Molnar said the lab at Gray’s Creek is one of the smaller ones in the Miller’s Crew program, which got its start in October of 2016.

Some labs, like the ones at Jack Britt and Pine Forest, are larger and include stations for stocking groceries. The one at Pine Forest has a bicycle assembly station.

“The whole point of these labs is to create as many jobs within that setting so the children can be trained and feel comfortable being trained,’’ Molnar said.

The lab at Gray’s Creek is under the leadership of occupational course of study teacher Ali Arostegui. Arostegui and her students surveyed the faculty at Gray’s Creek to see what items they’d like to be on sale at the Creek General Store.

The store can only sell pre-packaged food items, so the teachers opted for selections including coffee, pastries, muffins, granola bars and peanuts among other similar items.

“Ms. Arostegui has done a great job training the students,’’ Stewart said. “She’s been training them most of the first semester. We wanted to open the second semester.’’

The store is located in a converted teacher workroom at Gray’s Creek, on the first floor of the school building near the atrium.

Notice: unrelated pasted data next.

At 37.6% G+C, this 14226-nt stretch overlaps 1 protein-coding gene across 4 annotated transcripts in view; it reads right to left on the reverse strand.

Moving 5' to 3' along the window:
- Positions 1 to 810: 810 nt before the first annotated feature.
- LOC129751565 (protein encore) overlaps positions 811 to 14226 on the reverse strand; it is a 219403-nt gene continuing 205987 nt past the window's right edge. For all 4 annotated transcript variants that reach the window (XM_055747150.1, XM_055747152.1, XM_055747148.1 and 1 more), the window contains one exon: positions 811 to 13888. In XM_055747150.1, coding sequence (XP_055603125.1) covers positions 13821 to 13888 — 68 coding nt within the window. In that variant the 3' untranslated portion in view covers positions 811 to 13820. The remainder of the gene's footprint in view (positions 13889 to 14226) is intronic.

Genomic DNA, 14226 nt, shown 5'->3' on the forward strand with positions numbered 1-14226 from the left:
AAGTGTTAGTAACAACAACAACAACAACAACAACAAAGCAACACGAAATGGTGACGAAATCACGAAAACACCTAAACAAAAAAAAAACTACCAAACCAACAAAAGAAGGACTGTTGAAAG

The store can only be used by teachers because of restrictions placed on what kind of food can be sold to students during the school day. Typical store hours are from 8:45 a.m. until 11 a.m.

If teachers can’t leave their classroom to get to the store, the students running the store are allowed to make deliveries to a teacher’s room.

The startup stock for the store was provided by Miller’s Crew through grants that have been awarded to the organization. The goal is for the Creek General Store to become self sustaining and be able to use the profits it makes to restock the store.

“When that door opens and the kids are in Miller’s Crew Gray’s Creek aprons, they have the purest of grins and are happy to see you,’’ Stewart said. “If that doesn’t warm your heart, you must not have one.’’

There are about a dozen Gray’s Creek students currently working at the store, Stewart said. The goal is to add students from another class of special needs students later.

“The biggest benefit for Miller’s Crew and the Creek General Store is they are able to learn how to work as a team,’’ Stewart said. “They’re able to learn how to serve other people. They are pouring coffee, getting food ready, taking their money, making change, prepping for the day, getting inventory ready.

“They take pride in their jobs, and that’s most important.’’

There’s a sign painted on the wall of the store that says it all, Stewart said. “Opportunity. Community. Bear (as in Gray’s Creek Bears) essentials.’’